Today: Big Silicon Valley tech stocks have a strong day on Wall Street, pushing stock indexes higher. Also: San Mateo's SolarCity reportedly puts off its expected initial public offering, Yahoo (YHOO) redesigns webmail service.
Apple, Intel and Google lead indexes to full post-election recovery
Silicon Valley tech firms received all the buzz Tuesday on Wall Street, pushing stock indexes to gains that helped the Dow Jones industrial average and Standard & Poor's 500 erase their post-election losses and pushed the Nasdaq back above 3,000.
Large gains from Apple (AAPL), Google (GOOG) and Intel (INTC) helped push the tech-heavy Nasdaq composite index up 1.2 percent and the SV150 index of the valley's largest tech companies up 1.7 percent, while the Dow rose 0.6 percent and the S&P 0.7 percent. Apple, which is part of all of those indexes except the Dow, experienced a large drop last week amid a host of possible reasons and a ton of news related to the Cupertino tech giant. On Tuesday, it bounced back with a 2.2 percent gain, despite more negativity related to its Apple Maps mobile app and no further news on the possibility that its $1 billion judgment against Samsung could be reduced.
Investors may be focused on the money Apple is raking in instead: IDC reported Monday that Apple and Samsung are leading in sales of mobile devices during the holiday season, with the high margins on Apple products signalling that it is going to pull in healthy profits again this quarter. Future profits are also a consideration, as pundits continue to predict an Apple television set, and Morgan Stanley reporting Tuesday that consumers in a poll said they were prepared to pay 20 percent more than typical prices for such a device.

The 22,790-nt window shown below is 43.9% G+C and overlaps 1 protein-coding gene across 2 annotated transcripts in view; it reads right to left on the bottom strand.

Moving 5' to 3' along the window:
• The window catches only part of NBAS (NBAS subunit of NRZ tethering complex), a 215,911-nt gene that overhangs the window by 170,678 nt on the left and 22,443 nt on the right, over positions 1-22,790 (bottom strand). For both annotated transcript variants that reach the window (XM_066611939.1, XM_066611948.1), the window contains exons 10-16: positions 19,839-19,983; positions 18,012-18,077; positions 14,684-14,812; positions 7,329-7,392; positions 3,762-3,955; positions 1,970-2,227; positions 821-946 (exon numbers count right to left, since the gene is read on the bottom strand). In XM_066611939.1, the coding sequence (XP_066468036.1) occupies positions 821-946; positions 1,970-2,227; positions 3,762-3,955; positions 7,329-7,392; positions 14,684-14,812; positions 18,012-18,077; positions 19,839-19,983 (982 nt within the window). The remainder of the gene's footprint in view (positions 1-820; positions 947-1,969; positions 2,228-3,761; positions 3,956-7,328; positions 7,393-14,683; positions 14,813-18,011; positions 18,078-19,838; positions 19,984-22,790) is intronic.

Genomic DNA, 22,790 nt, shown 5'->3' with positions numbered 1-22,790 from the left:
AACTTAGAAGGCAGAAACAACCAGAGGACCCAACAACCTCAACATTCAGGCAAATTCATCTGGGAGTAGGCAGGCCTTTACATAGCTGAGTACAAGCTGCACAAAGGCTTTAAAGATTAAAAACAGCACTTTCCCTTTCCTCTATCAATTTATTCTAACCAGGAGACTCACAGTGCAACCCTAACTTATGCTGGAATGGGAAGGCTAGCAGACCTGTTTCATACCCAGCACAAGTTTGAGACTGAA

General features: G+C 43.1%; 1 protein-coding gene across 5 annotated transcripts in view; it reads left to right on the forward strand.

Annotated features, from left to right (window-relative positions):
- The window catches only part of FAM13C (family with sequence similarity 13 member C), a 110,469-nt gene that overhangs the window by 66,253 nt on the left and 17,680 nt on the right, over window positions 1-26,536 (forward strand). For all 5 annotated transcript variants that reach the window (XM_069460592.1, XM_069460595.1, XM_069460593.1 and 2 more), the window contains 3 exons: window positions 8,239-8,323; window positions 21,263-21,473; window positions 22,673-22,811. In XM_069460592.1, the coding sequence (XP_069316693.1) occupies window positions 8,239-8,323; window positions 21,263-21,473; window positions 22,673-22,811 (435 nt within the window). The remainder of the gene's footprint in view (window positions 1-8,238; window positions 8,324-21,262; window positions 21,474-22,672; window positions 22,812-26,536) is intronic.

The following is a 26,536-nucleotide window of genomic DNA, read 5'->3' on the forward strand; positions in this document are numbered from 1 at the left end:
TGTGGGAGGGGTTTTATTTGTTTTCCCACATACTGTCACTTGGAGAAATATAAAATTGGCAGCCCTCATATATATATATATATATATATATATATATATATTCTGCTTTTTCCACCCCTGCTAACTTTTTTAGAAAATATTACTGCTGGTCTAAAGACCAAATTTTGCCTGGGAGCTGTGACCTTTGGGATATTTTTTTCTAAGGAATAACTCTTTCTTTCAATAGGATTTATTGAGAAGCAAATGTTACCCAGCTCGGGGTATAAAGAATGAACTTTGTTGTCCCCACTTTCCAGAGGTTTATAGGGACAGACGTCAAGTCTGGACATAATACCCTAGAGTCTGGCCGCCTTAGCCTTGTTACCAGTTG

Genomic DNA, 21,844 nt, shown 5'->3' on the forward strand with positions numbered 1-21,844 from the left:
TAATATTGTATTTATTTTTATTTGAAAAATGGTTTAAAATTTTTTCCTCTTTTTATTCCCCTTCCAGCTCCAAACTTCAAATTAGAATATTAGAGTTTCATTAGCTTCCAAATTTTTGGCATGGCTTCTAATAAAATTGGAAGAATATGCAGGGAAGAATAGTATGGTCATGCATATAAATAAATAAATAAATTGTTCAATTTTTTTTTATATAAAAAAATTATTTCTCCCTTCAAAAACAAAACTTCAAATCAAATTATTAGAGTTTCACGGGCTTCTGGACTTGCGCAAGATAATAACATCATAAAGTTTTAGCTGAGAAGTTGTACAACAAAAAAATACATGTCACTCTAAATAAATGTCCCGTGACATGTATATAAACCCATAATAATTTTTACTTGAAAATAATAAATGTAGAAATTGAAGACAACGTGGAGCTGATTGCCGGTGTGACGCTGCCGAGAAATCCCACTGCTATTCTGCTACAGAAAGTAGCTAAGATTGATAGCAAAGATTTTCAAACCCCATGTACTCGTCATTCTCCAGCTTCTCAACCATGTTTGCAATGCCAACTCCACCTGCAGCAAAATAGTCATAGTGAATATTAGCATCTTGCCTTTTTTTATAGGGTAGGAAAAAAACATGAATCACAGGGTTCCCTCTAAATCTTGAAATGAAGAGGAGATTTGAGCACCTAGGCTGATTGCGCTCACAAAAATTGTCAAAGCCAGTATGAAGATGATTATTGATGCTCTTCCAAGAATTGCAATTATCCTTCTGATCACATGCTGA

Intel had an even more bountiful day percentage-wise, gaining 2.8 percent as it showed off new chips for a second consecutive day. After debuting mobile chips Monday that it expects to introduce in 2013, the Santa Clara chipmaker introduced new server chips Tuesday that suck up less power, as they're based on mobile architecture.
The new chips could be especially attractive to large tech companies that use a lot of power for their servers, and one of those companies sent an executive to Tuesday's event to say exactly that: Menlo Park social network Facebook.
"We do face unprecedented scale at Facebook, and that's one of the reasons we're so highly motivated to figure out the most efficient way to scale infrastructure efficiently and support all the people using Facebook," Frank Frankovsky, Facebook vice president of hardware design and supply chain, said Tuesday.
Mountain View search giant Google also experienced a strong gain, increasing 1.7 percent as CEO Larry Page followed Apple CEO Tim Cook's example from last week and gave a rare interview to the media. Page spoke on a variety of topics in his long discussion with Fortune magazine, including the recent battle between his company and other tech behemoths, harkening back to the comapny's "Don't Be Evil" motto.
"I think it would be nice if everybody would get along better and the users didn't suffer as a result of other people's activities," Page said. "I try to model that. We try pretty hard to make our products be available as widely as we can. That's our philosophy. I think sometimes we're allowed to do that. Sometimes we're not."